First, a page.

Newsletter #216 - September 2011
Promoting the Vision of a Sustainable Vancouver Island
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Contact EcoNews

Guy Dauncey, Editor
13561 Barney Road, Ladysmith, BC
Tel (250) 924-1445

Executive director
The Solutions Project



In Belgium, the small city of Ghent, with its cyclists, winding canals and towering spires, has declared every Thursday a day free of meat, fish, and shellfish – “Donderdag – Veggie Dag”, as they say in Flemish, making it the first community in the world to do so.

Each Thursday, every restaurant and canteen will offer at least one vegetarian dish, and some will go fully vegetarian. Starting in September, the city's schools will make a meat-free meal the default option on Thursdays, unless parents insist on their children having meat, and at least one hospital wants to join in.

And while many of Ghent’s burghers will doubtless still enjoy their burgers, the city is encouraging people to embrace the change by distributing 90,000 maps listing the best places to eat a meat-free diet, along with recipe booklets and food samples.

In America, The Johns Hopkins Bloomberg School of Public Health in Baltimore is spearheading a "meatless Mondays" campaign with 28 other public health schools, running outreach programs to promote a meat-free start to the week. In England, Paul McCartney, Yoko Ono, Richard Branson, Bryan Adams, Sheryl Crow, and other celebrities have just launched a campaign for Meat-Free Mondays.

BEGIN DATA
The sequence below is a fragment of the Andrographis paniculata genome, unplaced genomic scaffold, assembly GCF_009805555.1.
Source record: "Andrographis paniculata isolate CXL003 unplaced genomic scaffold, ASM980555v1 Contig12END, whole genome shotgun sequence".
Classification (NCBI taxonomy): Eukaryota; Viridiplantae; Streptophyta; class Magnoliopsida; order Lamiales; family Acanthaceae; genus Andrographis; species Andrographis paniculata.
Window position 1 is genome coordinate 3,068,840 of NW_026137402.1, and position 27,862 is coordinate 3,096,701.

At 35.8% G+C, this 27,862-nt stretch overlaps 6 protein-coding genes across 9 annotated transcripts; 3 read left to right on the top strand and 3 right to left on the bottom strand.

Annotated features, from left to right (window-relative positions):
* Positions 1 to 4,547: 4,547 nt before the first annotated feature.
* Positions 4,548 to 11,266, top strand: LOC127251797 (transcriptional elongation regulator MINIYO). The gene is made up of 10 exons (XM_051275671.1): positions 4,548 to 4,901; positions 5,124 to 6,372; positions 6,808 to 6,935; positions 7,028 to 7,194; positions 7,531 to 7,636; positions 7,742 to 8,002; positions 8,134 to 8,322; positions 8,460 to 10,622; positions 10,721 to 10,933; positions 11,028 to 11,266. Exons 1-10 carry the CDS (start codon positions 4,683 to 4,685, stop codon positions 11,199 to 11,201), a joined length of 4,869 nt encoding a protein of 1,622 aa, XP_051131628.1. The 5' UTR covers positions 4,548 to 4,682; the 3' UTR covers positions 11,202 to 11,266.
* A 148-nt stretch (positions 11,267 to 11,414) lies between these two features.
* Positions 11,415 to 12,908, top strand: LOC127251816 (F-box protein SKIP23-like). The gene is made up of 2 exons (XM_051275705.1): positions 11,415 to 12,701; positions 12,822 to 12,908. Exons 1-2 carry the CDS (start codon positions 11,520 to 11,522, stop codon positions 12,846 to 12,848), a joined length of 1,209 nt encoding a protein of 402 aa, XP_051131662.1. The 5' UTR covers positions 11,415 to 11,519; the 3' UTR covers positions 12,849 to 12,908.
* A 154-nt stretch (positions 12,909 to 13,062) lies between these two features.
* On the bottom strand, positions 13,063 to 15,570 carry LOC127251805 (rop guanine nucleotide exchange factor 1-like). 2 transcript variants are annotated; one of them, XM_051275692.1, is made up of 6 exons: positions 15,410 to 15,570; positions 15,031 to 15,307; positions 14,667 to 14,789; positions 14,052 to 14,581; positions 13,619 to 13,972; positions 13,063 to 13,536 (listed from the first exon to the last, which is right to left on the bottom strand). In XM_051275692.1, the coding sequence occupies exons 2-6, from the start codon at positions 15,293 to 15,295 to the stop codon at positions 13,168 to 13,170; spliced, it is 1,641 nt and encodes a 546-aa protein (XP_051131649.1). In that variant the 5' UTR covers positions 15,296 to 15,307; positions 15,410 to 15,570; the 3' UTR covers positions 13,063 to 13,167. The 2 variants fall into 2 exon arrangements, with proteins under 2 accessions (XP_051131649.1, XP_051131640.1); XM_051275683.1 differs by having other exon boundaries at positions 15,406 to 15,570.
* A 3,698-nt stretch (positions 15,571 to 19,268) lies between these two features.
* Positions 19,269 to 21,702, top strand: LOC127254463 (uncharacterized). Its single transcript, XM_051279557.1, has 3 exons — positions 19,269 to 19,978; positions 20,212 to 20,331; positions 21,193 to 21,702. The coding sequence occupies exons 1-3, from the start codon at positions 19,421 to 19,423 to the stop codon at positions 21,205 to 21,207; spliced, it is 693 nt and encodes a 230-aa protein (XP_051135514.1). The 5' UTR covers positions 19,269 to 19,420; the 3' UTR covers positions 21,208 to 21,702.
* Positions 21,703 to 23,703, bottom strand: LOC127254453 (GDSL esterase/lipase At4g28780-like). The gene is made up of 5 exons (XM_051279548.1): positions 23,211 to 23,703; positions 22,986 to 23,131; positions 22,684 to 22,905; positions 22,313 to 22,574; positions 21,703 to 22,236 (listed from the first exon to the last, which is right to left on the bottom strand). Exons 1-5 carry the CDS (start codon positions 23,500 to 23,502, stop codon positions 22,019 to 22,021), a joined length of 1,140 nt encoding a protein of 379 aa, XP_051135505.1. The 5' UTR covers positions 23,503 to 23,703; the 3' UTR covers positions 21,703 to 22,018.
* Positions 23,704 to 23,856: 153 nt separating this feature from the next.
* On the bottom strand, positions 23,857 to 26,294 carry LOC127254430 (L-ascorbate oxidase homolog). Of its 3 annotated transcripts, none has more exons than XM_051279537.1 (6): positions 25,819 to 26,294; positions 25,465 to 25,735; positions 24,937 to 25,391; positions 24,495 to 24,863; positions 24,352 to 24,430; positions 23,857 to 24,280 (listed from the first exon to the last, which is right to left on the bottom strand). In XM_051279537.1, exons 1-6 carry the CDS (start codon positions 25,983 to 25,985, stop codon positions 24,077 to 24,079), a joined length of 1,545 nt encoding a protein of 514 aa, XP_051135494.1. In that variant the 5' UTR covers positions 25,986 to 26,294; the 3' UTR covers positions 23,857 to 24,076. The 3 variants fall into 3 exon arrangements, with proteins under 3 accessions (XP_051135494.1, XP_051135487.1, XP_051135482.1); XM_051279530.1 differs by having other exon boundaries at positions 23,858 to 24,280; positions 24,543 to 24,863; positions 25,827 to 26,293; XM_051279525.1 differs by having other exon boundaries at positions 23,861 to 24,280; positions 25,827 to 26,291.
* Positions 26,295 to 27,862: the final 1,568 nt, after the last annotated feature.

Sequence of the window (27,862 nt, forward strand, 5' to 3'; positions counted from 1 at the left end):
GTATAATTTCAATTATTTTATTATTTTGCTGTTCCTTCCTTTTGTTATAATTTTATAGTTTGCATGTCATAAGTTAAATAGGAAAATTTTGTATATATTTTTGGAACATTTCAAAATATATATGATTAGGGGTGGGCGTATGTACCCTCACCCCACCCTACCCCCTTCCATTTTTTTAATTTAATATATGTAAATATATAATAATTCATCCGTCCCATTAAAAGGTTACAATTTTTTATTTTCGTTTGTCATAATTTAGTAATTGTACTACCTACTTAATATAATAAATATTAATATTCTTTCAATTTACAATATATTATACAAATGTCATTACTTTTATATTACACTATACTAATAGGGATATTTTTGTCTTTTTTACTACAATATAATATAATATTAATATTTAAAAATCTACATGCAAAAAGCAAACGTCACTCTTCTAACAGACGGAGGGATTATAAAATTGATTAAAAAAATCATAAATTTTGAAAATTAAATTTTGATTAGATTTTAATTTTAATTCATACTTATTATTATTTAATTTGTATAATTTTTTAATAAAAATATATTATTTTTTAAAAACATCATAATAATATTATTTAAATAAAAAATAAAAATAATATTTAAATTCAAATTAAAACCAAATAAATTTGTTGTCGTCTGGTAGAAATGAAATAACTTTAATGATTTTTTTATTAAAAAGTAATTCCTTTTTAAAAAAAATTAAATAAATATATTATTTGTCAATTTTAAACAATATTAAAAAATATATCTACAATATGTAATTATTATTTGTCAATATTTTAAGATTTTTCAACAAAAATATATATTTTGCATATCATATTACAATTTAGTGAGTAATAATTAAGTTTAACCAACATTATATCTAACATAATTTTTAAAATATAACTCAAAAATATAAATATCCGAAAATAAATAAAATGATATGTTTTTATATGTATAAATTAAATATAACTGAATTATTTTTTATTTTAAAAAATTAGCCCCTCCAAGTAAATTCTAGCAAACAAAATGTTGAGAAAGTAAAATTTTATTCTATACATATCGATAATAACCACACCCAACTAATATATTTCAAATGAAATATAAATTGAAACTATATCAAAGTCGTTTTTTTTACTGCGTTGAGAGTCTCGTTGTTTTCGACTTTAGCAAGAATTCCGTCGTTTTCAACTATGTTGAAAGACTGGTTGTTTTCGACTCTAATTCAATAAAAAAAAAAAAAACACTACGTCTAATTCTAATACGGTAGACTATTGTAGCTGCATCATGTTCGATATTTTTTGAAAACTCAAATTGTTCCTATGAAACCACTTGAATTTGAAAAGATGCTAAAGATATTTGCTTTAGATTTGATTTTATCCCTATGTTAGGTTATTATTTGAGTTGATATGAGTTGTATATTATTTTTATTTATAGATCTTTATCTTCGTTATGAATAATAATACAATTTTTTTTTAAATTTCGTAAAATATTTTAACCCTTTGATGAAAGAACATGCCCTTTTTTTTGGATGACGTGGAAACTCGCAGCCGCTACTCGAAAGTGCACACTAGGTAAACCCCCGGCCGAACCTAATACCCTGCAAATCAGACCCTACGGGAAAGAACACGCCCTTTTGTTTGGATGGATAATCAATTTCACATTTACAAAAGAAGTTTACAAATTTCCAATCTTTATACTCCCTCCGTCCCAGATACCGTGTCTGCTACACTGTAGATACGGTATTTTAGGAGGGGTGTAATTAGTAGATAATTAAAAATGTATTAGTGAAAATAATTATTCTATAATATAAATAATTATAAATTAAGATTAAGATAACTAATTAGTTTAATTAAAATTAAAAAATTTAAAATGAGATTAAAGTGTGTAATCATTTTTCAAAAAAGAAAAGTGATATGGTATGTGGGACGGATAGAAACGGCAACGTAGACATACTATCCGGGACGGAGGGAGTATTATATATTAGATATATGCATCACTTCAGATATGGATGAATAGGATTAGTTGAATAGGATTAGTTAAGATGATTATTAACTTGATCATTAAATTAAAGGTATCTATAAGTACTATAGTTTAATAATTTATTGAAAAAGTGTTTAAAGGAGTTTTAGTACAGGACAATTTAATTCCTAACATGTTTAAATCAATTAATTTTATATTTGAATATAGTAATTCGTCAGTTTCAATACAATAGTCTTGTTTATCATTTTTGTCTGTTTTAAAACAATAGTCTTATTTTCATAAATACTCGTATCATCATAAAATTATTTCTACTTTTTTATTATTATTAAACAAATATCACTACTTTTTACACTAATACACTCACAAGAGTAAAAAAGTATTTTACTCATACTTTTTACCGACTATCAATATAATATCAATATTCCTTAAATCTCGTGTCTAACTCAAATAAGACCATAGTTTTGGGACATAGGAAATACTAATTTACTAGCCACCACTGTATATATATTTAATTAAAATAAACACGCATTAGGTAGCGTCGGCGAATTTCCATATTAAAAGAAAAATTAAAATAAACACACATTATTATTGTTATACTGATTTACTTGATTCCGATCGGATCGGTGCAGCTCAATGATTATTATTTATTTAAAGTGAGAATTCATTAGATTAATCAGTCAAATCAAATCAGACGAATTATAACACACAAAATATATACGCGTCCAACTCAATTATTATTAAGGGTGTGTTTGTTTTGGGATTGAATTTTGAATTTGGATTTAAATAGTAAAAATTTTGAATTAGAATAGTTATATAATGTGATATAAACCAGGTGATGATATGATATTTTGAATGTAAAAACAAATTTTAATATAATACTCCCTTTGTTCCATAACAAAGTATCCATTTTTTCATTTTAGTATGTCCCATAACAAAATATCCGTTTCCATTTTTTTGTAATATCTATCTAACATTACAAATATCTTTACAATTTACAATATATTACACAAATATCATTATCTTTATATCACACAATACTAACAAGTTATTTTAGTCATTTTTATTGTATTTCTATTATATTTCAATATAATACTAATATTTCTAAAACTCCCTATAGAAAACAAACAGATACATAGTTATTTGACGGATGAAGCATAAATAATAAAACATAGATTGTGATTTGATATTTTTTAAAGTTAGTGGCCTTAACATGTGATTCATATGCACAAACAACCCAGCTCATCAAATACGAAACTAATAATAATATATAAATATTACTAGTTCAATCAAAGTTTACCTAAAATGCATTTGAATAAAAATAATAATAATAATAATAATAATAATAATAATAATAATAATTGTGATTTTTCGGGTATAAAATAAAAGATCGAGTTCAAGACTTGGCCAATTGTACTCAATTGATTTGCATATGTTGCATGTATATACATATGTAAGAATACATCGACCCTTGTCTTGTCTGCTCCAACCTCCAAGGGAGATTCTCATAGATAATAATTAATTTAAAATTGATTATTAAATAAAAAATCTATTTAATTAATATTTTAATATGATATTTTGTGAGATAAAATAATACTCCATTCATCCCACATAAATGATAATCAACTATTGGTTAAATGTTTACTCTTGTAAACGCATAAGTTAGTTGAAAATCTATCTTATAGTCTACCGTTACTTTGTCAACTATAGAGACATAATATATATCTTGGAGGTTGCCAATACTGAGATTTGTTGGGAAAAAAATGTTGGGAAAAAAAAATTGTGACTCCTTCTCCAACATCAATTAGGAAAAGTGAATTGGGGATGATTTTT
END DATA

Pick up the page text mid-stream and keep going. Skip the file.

Might this be the beginning of a critical mass in public awareness about how harmful the meat industry is to the global environment? We are all familiar with how we should be walking, cycling and taking the bus instead of driving, and rightly so, since transport produces 14% of the world’s greenhouse gases.

The world’s livestock industry, however, produces 18% of the emissions – more than all the world’s transport. It does so because of the constant burping of methane by cows, the nitrous oxide emissions from fertilizers and manure, the natural gas that is needed to make the fertilizers, and the destruction of tropical rainforests to raise cattle and grow soybeans to feed them.

If the animals are raised locally, organically, and are grass-fed on pasture instead of being fed grain in an intensive feedlot, the impact is significantly less – and the health disadvantages fewer - so there is a way out for meat-lovers.